If you are a government contractor that must maintain an information system for the government under a contract, you will want to take note of a recent document issued by the National Institute of Standards and Technology (NIST) of the U.S. Department of Commerce: “Protecting Controlled Unclassified Information in Nonfederal Information Systems and Organizations,” NIST Special Publication 800-171.
Executive Order 13556, which was issued on November 4, 2010, designated the National Archives and Records Administration (NARA) as the government agency responsible for developing regulations for the government’s programs, including computer and physical security, for controlled unclassified information (CUI). Indeed, NARA is expected to issue such a regulation later this year. The proposed regulation is available here.
New regulation in the offing
In 2016, NARA is expected to sponsor a single Federal Acquisition Regulation (FAR) clause that will apply the CUI requirements to contractors. This action should benefit a substantial number of contractors that are attempting to comply with the current multiplicity of confusing contract clauses.
Compliance with NIST Special Publication 800-171 may be required in federal contracts consistent with federal law and regulatory requirements.
At the very least, this document represents a threshold requirement for physical and computer security with CUI, and contractors should therefore examine its requirements. If a business is not in compliance with these requirements, it’s probably at risk of having confidential information “hacked” or stolen—regardless of whether a federal contract is involved. Furthermore, if these very basic requirements are not being used to protect a business’ trade secrets, a court might consider the information not to be secret and would therefore find it unprotected as a trade secret.
Examples of some of the NIST requirements
The following are some of the basic physical access requirements that the NIST document requires and that we recommend you have in place to protect your trade secrets:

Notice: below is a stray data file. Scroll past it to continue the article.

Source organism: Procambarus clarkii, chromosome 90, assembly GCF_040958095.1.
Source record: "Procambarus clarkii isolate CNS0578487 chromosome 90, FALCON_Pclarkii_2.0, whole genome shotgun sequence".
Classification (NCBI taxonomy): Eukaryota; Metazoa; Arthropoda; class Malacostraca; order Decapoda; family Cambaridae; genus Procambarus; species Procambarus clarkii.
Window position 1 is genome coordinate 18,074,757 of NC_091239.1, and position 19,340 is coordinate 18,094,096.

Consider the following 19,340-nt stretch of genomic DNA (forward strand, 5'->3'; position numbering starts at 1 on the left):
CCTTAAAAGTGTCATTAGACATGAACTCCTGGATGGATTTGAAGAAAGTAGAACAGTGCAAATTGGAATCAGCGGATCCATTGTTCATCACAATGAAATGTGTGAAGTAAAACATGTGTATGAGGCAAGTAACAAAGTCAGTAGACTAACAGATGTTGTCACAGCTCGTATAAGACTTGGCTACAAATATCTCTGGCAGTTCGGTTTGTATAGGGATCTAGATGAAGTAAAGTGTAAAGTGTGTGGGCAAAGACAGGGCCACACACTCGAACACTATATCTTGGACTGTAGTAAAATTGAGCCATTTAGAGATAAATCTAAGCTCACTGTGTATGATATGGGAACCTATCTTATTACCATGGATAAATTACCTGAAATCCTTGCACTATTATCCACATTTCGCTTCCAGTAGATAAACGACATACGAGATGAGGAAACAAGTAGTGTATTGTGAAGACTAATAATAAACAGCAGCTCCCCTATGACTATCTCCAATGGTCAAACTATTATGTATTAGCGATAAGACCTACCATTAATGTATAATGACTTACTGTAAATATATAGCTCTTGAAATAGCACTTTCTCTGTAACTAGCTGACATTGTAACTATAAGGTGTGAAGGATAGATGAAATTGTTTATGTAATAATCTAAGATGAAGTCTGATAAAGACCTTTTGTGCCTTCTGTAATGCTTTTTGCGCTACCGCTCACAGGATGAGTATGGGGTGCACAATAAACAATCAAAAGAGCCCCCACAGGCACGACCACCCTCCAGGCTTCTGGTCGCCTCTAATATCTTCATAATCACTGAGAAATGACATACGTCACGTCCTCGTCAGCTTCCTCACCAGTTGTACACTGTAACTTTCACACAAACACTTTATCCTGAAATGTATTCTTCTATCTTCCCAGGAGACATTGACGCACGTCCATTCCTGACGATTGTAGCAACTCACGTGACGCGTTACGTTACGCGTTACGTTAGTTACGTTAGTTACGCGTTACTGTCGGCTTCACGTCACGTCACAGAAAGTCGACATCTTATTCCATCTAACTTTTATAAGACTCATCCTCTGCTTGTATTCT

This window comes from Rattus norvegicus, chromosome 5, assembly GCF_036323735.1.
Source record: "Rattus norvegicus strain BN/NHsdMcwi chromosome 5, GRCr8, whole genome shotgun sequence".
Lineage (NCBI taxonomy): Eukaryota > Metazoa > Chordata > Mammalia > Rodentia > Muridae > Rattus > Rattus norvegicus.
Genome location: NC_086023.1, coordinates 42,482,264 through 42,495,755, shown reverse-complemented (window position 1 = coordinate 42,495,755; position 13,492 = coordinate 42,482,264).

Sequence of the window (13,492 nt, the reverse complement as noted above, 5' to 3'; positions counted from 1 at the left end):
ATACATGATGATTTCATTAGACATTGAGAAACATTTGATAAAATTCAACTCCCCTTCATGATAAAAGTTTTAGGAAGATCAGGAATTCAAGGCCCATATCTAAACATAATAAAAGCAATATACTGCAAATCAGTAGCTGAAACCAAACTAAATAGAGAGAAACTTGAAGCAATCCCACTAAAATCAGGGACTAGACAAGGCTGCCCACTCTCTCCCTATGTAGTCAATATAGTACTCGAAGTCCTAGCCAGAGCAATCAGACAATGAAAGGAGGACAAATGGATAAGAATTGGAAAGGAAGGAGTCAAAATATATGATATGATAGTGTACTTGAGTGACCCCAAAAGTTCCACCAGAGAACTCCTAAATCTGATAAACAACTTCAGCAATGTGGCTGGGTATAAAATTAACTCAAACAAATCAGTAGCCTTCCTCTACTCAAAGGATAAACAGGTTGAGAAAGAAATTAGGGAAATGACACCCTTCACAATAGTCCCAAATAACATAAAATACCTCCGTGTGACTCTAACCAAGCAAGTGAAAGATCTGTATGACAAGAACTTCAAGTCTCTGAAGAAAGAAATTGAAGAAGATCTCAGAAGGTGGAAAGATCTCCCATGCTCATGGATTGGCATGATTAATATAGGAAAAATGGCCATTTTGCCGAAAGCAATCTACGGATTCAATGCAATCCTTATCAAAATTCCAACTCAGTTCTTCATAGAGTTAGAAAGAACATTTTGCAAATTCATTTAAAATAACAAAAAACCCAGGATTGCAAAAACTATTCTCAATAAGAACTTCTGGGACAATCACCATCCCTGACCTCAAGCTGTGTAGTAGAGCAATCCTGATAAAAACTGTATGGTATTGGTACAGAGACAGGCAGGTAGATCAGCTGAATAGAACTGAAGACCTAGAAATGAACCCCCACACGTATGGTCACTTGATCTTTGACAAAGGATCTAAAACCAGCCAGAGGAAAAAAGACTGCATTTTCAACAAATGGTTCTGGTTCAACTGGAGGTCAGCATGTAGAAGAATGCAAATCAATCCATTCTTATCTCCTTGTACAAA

- Limiting physical access to organizational information systems, equipment, and the respective operating environments to authorized individuals.
- Protecting and monitoring the physical facility and support infrastructure for those information systems.
- Escorting visitors and monitoring visitor activity.
- Maintaining logs of physical access.
- Having devices that limit physical access.
Definition of CUI
Some government information is available to the public. Classified information is defined by Executive Order 13526 (issued December 29, 2009) or the Atomic Energy Act of 1954 and is required to have classified markings and protection against unauthorized disclosure. CUI is information that is not publicly available, does require safeguarding or dissemination controls, but is not classified. The whole point of the NARA project is to define exactly what that is. Some examples:
- Not CUI: Executive Order 13526 is not CUI because it’s publically available. (You may have just proved this by downloading a copy.)
- CUI: The password to the Government Publications Office (GPO) website from which you downloaded Executive Order 13526 is CUI. It’s not top secret, but the GPO doesn’t want just anyone posting documents on its website. (It might be embarrassing, to say the least.)
- Not CUI: The passwords that allow the President to launch a nuclear attack are classified and are not CUI.
Bottom-line for government contractors
To some extent, the NIST standard incorporates some basic common-sense procedures designed to increase business security. By becoming familiar with the NIST standard, government contractors will not be caught by surprise when the FAR regulation is adopted.
Items on this web page are general in nature. They cannot—and should not—replace consultation with a competent legal professional. Nothing on this web page should be considered rendering legal advice.